Pierre Schaeffer sculpts sonic material into a completely different sound in his musique concrete. By working with spliced tape, he rearranges bits and pieces of recordings into a composition that enables us to hear the original sounds in a way that we normally wouldn't. None of the original sounds change, yet the framework that hosts them changes the way they are sounding.

 

Frameworks of Listening

 

Which sounds we consider to be music and which we don't is determined by our frameworks of listening. Pierre Schaeffer and other composers (like the futurists) tried to open our rigid framework of listening by confronting it with music that demands a radically different framework. They wanted to obliterate the difference between music, sound and noise. They created music that challenges us to change the way we listen.

Composer Pauline Olivieros placed the framework of listening at the center of her work with her practice of "deep listening". "Sonic Rorschach" and "Energy Changes" are pieces that hold the change of a framework of listening as their center.

 

The extremes of listening

I want to point to three different kinds of music that require in some way extreme frameworks of listening.

Noise Music artists like Masami Akita aka Merzbow push the resilience of our capacity to listen to the brink of collapse by working with acoustic overload. Here, the notion of noise doesn't point to randomness, but to carefully constructed sonic landscapes, that surf the edges of different flavours of chaos. Changes are so rapid, that the mind is constantly confronted with its own inability to find structure. When we finally give up to do so, our listening takes a quantum leap and the pure acoustic energy of the music can be enjoyed. But in order to get there, we had to leave behind our habitual frameworks of listening. The way to get there is violent.

Drone Music, for example the early synthesizer works by Eliane Radigue and the music of the band Sunn O))) also demands this kind of non-linear jump. But here, we can observe the principle of deprivation, of sustained sameness, which ties back to the notion of stasis. We already saw that we can't have frameworks within absolute stasis but we can have a framework of stasis as a musical element. Listening to drones sharpens our focus, the ears get attuned to deeper, specific levels of sound (timbre, sonority, dynamics) that great drone artists are known to master.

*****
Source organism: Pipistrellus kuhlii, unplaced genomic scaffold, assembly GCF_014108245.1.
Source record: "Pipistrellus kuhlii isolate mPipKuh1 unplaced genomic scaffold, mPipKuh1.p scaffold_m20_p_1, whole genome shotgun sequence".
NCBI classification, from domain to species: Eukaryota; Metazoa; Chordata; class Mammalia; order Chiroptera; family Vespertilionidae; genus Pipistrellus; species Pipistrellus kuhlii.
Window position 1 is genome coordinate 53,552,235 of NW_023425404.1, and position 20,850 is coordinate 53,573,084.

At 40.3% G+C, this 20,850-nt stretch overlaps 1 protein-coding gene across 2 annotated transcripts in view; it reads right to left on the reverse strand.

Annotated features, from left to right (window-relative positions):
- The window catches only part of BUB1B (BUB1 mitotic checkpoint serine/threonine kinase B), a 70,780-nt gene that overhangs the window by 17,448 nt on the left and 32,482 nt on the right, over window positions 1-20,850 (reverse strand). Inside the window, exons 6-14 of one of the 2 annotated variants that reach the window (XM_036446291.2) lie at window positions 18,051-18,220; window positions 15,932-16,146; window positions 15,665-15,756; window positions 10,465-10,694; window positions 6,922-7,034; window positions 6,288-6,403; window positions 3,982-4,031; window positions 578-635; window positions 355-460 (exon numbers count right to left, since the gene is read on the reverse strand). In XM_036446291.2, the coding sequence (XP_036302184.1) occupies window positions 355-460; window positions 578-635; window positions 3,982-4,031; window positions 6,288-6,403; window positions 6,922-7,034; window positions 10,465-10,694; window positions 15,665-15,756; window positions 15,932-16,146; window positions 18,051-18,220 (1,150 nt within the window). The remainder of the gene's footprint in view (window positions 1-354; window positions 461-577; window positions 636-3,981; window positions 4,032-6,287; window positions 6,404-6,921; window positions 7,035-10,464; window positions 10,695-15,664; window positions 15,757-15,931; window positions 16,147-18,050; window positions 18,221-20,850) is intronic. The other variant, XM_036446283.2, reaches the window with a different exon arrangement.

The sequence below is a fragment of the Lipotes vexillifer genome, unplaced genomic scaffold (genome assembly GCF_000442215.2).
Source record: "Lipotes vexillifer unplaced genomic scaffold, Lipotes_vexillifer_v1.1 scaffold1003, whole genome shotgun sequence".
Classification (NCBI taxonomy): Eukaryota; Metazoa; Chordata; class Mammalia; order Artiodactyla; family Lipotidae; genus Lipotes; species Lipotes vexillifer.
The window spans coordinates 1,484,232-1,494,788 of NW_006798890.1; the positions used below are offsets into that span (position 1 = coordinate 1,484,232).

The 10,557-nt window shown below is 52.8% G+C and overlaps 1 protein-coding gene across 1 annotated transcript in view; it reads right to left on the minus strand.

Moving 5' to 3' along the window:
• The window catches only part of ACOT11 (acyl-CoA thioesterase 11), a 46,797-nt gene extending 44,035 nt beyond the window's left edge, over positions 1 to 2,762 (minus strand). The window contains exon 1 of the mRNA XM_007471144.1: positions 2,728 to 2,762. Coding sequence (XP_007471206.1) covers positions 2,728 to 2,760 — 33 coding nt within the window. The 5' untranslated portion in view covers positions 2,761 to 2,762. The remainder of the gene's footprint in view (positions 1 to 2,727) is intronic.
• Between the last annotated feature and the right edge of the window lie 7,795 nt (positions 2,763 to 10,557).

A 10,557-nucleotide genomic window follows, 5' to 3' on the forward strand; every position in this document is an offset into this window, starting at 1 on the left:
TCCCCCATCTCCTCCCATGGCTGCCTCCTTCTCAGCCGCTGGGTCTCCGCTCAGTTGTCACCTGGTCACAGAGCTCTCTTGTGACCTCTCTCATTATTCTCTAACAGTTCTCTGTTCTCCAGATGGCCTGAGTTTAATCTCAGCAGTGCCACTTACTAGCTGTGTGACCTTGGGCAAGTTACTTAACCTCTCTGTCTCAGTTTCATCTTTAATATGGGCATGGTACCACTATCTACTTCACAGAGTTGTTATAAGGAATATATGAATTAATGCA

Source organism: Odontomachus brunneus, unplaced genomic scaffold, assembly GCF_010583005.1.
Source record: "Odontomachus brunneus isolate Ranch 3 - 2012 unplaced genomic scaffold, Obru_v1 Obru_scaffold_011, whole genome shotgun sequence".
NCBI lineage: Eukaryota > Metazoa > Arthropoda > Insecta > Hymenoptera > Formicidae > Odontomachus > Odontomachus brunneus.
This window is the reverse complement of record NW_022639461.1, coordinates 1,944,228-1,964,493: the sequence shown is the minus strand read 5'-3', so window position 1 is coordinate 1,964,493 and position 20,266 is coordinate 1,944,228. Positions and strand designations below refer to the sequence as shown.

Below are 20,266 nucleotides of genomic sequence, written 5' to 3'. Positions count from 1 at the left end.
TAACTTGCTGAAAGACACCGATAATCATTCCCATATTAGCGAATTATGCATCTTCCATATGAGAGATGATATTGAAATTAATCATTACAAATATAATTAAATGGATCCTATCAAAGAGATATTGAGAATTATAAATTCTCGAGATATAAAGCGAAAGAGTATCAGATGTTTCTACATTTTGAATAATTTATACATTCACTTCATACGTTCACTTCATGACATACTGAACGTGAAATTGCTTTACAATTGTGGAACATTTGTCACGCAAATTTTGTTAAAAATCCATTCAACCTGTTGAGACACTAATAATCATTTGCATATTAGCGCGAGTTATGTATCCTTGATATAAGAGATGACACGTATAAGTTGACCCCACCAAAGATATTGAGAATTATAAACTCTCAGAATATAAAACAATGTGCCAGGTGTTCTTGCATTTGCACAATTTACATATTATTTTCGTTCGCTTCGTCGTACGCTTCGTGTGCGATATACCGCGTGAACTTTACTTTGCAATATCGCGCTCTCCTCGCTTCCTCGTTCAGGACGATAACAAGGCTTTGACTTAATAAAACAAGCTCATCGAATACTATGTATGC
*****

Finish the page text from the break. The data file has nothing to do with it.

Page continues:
Lastly, ambient music. In contrast to other kinds of music, ambient music doesn't want to capture our attention. It voluntarily moves to the periphery of our focus and comes back only when we pay attention. It offers us the option of listening. Its framework of listening holds listening itself as non-obligatory. We will have a more detailed discussion about ambient music later, as it also has an interesting framework of musicking.

 

Frameworks of Composing

 

Composing is the domain where the notion of frameworks is the most immanent. Composing can be understood as the practice of translating a framework, a conception of possibility in the mind of the composer into sounding. Notation plays a crucial role within this process of translation. It is a medium used to transfer a framework of a (musical) process from the composer to the performer. The music is not the score. And the music is not within the score. Only the framework is. Reading musical notation is understanding the framework that is required for the music to be created. In the second half of the 20th century many composers chose to abandon traditional notation, as it was too limiting for the frameworks they were using. Notation had to adapt.

Entire artistic movements and epochs of composers can be summarized as a single meta-framework of artisting creating, which we call style. To create style, all you have to do is to create a certain consistency within the frameworks of all your compositions. Most of the time style is an emergent property that simply develops out of an artist’s personal desire to spend time with one specific aspect that he likes about his craft. To quote Steve Reich: 

"One hardly needs to seek out personality as it can never be avoided."

Let's have a closer look at Steve Reich’s work, as it is one of the most stylistically concrete among the composers of the 20th century, and exemplifies the immanent notion of frameworks. Not being too fond of the term minimal music that is a common label for the work of composers like him, Pilipp Glass and Terry Riley, Reich calls his music process music.

"I am interested in perceptible processes. I want to be able to hear the process throughout the sounding music. The distinctive thing about musical processes is that they determine all the note-to-note (sound-to-sound) details and the overall form simultaneously."

This taps the core of the idea of frameworks. A music in which all changes happen according to a set of predetermined conditions. This is how he defines some of the specifics of the frameworks that he uses within his compositions: